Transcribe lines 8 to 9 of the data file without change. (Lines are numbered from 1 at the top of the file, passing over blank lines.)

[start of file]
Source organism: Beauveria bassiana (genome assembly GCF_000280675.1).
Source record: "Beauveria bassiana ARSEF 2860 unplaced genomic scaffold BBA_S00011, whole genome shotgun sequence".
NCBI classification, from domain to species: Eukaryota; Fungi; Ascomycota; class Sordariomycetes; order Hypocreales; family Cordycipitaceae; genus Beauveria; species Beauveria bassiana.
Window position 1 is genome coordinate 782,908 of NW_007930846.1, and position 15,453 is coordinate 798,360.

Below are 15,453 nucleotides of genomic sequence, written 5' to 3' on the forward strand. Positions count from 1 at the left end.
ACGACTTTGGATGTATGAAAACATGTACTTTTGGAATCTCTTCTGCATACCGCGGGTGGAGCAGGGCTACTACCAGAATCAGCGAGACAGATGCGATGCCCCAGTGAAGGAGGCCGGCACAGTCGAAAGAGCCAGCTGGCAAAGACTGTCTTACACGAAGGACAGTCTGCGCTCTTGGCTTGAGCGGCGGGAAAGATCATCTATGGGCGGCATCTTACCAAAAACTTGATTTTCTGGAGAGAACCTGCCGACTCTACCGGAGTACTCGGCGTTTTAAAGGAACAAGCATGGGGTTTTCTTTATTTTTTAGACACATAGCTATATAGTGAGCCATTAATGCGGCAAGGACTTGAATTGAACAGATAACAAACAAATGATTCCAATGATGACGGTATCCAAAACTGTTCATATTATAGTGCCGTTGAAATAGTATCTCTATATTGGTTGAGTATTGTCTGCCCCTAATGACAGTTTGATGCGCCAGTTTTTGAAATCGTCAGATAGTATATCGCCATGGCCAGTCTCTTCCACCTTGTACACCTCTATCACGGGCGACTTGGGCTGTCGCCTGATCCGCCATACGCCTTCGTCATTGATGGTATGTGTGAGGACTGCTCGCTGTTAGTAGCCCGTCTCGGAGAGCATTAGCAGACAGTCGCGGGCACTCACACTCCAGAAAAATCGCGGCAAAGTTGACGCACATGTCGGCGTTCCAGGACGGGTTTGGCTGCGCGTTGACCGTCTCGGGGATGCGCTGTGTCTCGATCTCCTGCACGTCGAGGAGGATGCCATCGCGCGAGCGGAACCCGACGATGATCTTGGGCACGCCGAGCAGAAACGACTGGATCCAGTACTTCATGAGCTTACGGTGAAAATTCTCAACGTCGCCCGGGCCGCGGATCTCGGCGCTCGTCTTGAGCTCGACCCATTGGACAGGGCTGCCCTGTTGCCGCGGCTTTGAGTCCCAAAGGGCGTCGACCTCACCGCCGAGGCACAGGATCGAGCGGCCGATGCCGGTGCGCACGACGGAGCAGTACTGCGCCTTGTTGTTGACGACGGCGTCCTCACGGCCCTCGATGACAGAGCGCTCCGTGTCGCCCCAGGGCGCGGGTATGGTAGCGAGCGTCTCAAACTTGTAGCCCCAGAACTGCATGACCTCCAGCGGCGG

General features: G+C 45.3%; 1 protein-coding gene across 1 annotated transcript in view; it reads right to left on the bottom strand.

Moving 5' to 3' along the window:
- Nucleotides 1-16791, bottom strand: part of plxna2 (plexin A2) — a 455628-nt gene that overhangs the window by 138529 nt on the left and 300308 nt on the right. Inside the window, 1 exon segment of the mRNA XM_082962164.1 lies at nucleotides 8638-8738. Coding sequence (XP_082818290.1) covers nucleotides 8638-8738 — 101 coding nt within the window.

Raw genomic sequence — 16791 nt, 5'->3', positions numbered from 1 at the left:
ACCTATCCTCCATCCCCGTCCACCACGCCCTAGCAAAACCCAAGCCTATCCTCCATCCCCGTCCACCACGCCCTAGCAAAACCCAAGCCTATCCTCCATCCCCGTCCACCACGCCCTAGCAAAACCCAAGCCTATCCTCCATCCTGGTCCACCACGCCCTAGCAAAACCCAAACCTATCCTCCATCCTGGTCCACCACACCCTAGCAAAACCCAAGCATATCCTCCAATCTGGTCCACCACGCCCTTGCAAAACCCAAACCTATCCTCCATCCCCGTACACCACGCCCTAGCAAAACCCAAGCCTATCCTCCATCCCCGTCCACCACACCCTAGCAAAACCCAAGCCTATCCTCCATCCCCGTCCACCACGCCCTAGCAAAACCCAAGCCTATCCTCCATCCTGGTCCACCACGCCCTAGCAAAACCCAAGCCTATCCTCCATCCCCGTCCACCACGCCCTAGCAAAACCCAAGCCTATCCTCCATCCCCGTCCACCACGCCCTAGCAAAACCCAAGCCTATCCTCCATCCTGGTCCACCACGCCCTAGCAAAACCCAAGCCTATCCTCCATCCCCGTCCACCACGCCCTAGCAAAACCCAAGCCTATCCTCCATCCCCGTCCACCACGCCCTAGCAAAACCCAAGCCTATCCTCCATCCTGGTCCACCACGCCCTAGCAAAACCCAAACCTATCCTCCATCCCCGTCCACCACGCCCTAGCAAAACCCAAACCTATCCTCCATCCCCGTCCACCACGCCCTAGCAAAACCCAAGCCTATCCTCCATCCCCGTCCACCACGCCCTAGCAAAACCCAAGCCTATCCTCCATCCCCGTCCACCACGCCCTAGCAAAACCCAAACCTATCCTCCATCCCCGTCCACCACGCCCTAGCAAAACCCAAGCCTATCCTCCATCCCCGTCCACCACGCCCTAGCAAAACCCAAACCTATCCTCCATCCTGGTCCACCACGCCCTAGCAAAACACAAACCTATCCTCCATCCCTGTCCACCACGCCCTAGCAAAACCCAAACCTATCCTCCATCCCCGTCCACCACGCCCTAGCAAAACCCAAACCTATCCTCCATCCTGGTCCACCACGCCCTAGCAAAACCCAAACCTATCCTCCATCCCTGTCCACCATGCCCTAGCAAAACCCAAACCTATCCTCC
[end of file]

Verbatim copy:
Moving 5' to 3' along the window:
- Nucleotides 1-16791, bottom strand: part of plxna2 (plexin A2) — a 455628-nt gene that overhangs the window by 138529 nt on the left and 300308 nt on the right. Inside the window, 1 exon segment of the mRNA XM_082962164.1 lies at nucleotides 8638-8738. Coding sequence (XP_082818290.1) covers nucleotides 8638-8738 — 101 coding nt within the window.